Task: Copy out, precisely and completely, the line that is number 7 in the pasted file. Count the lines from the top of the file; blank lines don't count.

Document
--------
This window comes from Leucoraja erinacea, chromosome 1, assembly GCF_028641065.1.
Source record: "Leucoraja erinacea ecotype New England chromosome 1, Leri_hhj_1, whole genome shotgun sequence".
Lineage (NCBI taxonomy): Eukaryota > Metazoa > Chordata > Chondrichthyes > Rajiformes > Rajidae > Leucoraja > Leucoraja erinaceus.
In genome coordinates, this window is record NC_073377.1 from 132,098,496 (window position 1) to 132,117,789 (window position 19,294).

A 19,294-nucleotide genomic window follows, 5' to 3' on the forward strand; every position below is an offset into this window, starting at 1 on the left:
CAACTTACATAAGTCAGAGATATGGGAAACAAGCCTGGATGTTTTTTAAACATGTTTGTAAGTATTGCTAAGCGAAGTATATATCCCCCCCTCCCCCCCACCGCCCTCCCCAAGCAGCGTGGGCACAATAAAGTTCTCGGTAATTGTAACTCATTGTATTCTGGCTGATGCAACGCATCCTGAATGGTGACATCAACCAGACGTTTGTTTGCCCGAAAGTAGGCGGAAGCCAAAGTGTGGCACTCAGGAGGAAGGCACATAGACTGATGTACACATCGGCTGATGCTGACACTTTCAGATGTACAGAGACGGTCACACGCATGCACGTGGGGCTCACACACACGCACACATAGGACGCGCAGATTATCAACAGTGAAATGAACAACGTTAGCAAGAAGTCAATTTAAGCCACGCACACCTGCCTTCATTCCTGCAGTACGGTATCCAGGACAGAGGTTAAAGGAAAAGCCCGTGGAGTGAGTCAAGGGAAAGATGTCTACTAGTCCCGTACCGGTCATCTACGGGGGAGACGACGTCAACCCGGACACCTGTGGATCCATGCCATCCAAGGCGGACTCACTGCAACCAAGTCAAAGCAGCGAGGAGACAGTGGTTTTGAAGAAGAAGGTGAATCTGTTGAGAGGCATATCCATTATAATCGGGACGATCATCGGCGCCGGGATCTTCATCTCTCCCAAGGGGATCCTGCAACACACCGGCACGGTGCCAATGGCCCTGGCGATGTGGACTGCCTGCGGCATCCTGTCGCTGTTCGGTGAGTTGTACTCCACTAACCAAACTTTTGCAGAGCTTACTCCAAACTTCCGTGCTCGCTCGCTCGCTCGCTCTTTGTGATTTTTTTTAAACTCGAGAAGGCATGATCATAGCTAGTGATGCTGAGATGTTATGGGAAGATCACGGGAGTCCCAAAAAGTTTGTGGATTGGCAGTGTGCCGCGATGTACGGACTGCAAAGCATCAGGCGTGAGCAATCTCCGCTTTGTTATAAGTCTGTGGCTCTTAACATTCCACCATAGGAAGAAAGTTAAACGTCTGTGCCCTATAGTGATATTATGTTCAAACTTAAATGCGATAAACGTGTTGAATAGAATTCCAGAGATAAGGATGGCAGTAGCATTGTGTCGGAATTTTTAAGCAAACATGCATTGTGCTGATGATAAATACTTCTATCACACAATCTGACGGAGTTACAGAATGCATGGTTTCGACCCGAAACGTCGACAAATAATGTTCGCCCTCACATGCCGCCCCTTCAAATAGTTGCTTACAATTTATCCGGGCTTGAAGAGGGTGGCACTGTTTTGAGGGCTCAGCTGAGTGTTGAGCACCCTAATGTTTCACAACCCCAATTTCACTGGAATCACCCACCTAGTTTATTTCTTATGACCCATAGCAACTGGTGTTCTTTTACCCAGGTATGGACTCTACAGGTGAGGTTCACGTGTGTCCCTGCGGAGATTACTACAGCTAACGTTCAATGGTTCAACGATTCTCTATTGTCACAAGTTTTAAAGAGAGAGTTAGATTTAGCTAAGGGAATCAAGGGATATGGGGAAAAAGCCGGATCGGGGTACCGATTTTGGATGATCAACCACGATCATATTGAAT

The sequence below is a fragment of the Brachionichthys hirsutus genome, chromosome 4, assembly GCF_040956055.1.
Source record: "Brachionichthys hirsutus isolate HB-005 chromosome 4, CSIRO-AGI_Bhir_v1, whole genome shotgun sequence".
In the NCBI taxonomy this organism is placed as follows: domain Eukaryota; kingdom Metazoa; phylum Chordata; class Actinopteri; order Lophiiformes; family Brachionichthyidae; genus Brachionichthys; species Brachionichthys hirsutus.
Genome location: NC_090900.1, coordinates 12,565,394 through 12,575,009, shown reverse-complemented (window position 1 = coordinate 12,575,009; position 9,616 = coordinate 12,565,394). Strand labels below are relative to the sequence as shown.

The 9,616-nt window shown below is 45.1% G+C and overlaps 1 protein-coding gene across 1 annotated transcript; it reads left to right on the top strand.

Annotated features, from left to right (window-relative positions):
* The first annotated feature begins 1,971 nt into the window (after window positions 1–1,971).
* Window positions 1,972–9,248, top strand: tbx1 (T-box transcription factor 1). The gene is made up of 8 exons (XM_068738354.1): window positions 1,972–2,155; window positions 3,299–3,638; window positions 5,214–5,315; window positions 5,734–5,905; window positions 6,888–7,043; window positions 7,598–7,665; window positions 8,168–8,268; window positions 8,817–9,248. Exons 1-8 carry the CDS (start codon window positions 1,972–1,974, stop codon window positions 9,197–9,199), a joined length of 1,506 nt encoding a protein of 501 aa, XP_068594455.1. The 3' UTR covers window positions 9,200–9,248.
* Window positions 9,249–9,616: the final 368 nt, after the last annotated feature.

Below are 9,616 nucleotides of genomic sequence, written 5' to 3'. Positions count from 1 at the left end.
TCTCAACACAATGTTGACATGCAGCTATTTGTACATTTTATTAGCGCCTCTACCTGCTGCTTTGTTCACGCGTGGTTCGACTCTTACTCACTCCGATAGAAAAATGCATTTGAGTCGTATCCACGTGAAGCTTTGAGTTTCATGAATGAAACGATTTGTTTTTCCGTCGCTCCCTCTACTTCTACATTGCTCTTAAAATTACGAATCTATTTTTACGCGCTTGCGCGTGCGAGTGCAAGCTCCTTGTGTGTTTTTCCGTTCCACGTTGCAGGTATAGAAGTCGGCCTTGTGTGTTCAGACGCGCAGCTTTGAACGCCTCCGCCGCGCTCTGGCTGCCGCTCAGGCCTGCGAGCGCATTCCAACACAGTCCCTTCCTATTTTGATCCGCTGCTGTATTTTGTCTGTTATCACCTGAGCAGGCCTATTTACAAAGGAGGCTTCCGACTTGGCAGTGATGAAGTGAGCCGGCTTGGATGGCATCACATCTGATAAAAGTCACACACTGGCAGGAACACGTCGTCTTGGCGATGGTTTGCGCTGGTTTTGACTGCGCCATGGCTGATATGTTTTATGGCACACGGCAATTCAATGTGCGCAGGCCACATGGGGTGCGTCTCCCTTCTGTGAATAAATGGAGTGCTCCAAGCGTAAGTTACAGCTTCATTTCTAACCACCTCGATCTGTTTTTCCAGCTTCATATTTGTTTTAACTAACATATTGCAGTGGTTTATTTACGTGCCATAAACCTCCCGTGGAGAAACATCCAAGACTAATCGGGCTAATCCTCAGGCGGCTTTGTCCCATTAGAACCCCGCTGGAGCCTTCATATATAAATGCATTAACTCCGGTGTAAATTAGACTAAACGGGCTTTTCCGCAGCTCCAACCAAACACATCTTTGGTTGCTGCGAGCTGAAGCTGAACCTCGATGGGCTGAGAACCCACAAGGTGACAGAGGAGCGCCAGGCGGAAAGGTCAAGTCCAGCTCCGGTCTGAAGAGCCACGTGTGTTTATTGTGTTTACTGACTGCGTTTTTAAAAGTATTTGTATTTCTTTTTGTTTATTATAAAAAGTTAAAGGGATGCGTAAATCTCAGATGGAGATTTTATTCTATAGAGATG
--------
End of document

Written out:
The sequence below is a fragment of the Brachionichthys hirsutus genome, chromosome 4, assembly GCF_040956055.1.